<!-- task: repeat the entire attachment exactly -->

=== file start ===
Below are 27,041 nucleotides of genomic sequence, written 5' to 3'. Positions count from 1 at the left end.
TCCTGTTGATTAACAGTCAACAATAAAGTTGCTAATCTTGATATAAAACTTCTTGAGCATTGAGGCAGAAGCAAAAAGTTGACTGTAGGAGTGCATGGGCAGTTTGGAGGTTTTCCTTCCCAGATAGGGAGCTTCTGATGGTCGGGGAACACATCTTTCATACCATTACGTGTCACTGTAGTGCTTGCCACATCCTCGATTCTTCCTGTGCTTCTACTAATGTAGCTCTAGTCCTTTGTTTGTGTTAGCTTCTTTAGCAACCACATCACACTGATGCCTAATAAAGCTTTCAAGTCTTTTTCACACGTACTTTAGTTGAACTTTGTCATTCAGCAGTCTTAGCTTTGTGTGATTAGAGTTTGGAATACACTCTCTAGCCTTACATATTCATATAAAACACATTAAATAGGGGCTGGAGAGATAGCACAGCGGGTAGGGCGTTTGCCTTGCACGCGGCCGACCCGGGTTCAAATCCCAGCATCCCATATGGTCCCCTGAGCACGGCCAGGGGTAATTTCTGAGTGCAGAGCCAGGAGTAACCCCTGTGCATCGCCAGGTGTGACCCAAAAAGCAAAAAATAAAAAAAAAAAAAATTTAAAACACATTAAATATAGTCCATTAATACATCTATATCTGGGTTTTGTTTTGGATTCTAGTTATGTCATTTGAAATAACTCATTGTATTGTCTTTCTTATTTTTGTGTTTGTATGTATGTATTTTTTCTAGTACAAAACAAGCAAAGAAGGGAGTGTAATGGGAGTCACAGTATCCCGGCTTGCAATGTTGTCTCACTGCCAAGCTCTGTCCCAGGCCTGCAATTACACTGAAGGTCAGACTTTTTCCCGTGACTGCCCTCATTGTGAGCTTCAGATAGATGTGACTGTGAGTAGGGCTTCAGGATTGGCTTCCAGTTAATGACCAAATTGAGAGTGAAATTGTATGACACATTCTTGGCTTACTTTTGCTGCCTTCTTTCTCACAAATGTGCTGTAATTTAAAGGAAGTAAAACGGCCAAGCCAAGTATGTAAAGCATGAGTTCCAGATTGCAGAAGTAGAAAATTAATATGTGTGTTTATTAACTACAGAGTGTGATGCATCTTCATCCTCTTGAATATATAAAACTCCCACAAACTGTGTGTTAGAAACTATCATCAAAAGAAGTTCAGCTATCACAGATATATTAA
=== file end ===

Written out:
Below are 27,041 nucleotides of genomic sequence, written 5' to 3'. Positions count from 1 at the left end.
TCCTGTTGATTAACAGTCAACAATAAAGTTGCTAATCTTGATATAAAACTTCTTGAGCATTGAGGCAGAAGCAAAAAGTTGACTGTAGGAGTGCATGGGCAGTTTGGAGGTTTTCCTTCCCAGATAGGGAGCTTCTGATGGTCGGGGAACACATCTTTCATACCATTACGTGTCACTGTAGTGCTTGCCACATCCTCGATTCTTCCTGTGCTTCTACTAATGTAGCTCTAGTCCTTTGTTTGTGTTAGCTTCTTTAGCAACCACATCACACTGATGCCTAATAAAGCTTTCAAGTCTTTTTCACACGTACTTTAGTTGAACTTTGTCATTCAGCAGTCTTAGCTTTGTGTGATTAGAGTTTGGAATACACTCTCTAGCCTTACATATTCATATAAAACACATTAAATAGGGGCTGGAGAGATAGCACAGCGGGTAGGGCGTTTGCCTTGCACGCGGCCGACCCGGGTTCAAATCCCAGCATCCCATATGGTCCCCTGAGCACGGCCAGGGGTAATTTCTGAGTGCAGAGCCAGGAGTAACCCCTGTGCATCGCCAGGTGTGACCCAAAAAGCAAAAAATAAAAAAAAAAAAAATTTAAAACACATTAAATATAGTCCATTAATACATCTATATCTGGGTTTTGTTTTGGATTCTAGTTATGTCATTTGAAATAACTCATTGTATTGTCTTTCTTATTTTTGTGTTTGTATGTATGTATTTTTTCTAGTACAAAACAAGCAAAGAAGGGAGTGTAATGGGAGTCACAGTATCCCGGCTTGCAATGTTGTCTCACTGCCAAGCTCTGTCCCAGGCCTGCAATTACACTGAAGGTCAGACTTTTTCCCGTGACTGCCCTCATTGTGAGCTTCAGATAGATGTGACTGTGAGTAGGGCTTCAGGATTGGCTTCCAGTTAATGACCAAATTGAGAGTGAAATTGTATGACACATTCTTGGCTTACTTTTGCTGCCTTCTTTCTCACAAATGTGCTGTAATTTAAAGGAAGTAAAACGGCCAAGCCAAGTATGTAAAGCATGAGTTCCAGATTGCAGAAGTAGAAAATTAATATGTGTGTTTATTAACTACAGAGTGTGATGCATCTTCATCCTCTTGAATATATAAAACTCCCACAAACTGTGTGTTAGAAACTATCATCAAAAGAAGTTCAGCTATCACAGATATATTAA